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5 Ways to Minimize the Effects of Aging

A certain amount of aging is normal. Although, the rate and progression of aging can vary drastically from person to person based on many factors. Learn 5 lifestyle choices you can make to reduce the signs of aging.

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A certain amount of aging is inescapable, as aging is a normal, natural process. However, the rate and progression of aging can vary drastically from person to person based on genetics, lifestyle, gender, health and other factors. As early as the 20s, lung capacity and function begins to diminish, even though it may not be noticeable until late in one’s 30s. Dry and thinning skin associated with age is commonly noticed by women especially as early as their mid-30s while men typically begin to notice loss of muscle tone and mass.

Lifestyle Choices

Inflammation is believed to be both the cause of, and is increased by, the aging process on a cellular level. Our normal aging process (genetics) can be influenced significantly by our lifestyle choices (exposure to chemicals, diet and sleep). A poor diet, alcohol use, smoking, and exposure to toxic pollutants can all significantly increase the rate of aging and negatively impact the process. Poor diet and chemical exposure can actually cause certain genes to “switch on,” causing certain cancers and other diseases.

How to Minimize the Effects of Aging

  1. Sleep – A “good night’s rest” means 7-8 hours of sleep per night for all adults. While napping may offer a slight, short term boost in alertness it doesn’t compensate for lost sleep. It is vital that we reach a state of deep sleep in order for our bodies to repair themselves on a cellular level. When we do not get enough sleep, inflammation begins throughout the body.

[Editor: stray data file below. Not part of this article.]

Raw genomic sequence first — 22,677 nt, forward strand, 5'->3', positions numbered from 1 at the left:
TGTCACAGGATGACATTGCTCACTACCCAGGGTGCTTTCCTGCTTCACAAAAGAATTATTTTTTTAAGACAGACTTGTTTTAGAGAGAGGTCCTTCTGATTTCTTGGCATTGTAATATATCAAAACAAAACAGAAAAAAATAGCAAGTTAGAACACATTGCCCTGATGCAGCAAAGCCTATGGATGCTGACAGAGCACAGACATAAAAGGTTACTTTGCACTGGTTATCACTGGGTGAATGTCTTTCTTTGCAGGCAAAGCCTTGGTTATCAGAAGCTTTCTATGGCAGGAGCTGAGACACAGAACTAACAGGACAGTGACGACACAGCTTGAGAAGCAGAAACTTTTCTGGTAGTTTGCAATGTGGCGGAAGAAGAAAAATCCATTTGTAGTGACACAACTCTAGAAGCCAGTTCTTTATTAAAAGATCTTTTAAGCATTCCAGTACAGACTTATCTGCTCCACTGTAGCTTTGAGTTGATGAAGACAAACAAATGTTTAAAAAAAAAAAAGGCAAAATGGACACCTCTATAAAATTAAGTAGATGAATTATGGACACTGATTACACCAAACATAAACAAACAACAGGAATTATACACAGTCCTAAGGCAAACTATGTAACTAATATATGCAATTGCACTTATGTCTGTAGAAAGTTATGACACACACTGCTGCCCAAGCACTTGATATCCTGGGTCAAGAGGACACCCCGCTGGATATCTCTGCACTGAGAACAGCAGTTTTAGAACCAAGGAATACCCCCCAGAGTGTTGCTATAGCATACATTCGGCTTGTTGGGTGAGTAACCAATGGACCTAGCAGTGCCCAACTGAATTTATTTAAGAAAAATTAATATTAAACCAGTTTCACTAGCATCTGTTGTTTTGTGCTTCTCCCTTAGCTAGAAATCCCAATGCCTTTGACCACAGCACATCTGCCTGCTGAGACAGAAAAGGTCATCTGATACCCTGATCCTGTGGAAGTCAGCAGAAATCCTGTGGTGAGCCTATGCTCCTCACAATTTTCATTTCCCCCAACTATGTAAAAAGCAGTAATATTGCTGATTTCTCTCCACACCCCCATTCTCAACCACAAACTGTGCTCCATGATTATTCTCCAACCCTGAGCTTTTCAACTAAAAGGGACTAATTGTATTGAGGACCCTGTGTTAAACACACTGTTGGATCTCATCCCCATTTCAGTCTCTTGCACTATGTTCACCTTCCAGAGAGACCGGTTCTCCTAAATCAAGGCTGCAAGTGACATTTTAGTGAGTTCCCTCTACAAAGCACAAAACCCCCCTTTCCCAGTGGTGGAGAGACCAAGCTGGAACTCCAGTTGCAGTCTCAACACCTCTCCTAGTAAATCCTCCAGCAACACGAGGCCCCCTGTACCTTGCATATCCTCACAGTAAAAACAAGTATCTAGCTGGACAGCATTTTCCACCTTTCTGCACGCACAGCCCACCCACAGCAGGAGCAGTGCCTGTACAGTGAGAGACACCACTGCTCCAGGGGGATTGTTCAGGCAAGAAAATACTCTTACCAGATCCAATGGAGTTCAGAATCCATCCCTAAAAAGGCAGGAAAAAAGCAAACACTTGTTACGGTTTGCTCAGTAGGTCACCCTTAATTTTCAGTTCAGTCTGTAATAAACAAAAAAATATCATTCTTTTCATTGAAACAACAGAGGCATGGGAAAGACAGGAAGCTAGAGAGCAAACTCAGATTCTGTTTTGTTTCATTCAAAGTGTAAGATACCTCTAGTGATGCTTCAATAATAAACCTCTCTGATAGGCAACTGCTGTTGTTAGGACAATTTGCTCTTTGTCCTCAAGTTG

2. Avoid Sugar – Sugars and starches can increase oxidative stress in the body and increase pro-inflammatory factor production. The liver is responsible for removing excess sugar from the blood, so when it is constantly overtaxed processing sugars, other chemicals, drugs and compounds begin to build up in the body, increasing inflammation further.
  3. Avoid Chemicals and Pollutants – Chemicals (such as cleaning chemicals) and environmental pollutants that enter the body must be removed by the liver and kidneys. The damage these chemicals do creates oxidation and inflammation on a cellular level, and when the liver and kidneys become overworked, that stress can further the inflammatory response.
  4. Stop Smoking – Exposure to the toxic chemicals, gases and particles in cigarette smoke can overrun the antioxidant defenses of the body, even in those who eat a healthy diet. In addition to the lung damage and increased risk of cancer throughout the body, smoking ages skin significantly as well.
  5. Eat Right – A healthy diet high in fruits and vegetables provides antioxidants and anti-inflammatory vitamins and minerals necessary to combat the normal aging factors of life.

Aging happens all of us sooner or later, but with a healthy diet and attention to reducing those factors which negatively impact our aging process, we can minimize the telltale signs of aging for as long as possible!

Editor’s Note: Supplementing with Milk Thistle with Artichoke & Turmeric offers a convenient way of ensuring we are ingesting enough anti-inflammatory turmeric and supporting our liver.

Donohue, J.F. (2006). Ageing, smoking and oxidative stress. Thorax. 61(6): 461-462. Retrieved on 8/17/16 from http://www.ncbi.nlm.nih.gov/pmc/articles/PMC2111221/.

Kiecolt-Glaser, J.K. (2010). Stress, food and inflammation: Psychoneuroimmunology and nutrition at the cutting edge. Psychoneuroimmunology Medicine. 72(4): 365-369. Retrieved on 8/16/16 from http://www.ncbi.nlm.nih.gov/pmc/articles/PMC2868080/.

NIH. (2016). How much sleep is enough? National Heart, Lung and Blood Institute. Retrieved on 8/17/16 from http://www.nhlbi.nih.gov/health/health-topics/topics/sdd/howmuch.

NIH. (2016). What is aging? National Institute on Aging. Retrieved on 8/17/16 from https://www.nia.nih.gov/health/publication/aging-under-microscope/what-aging.

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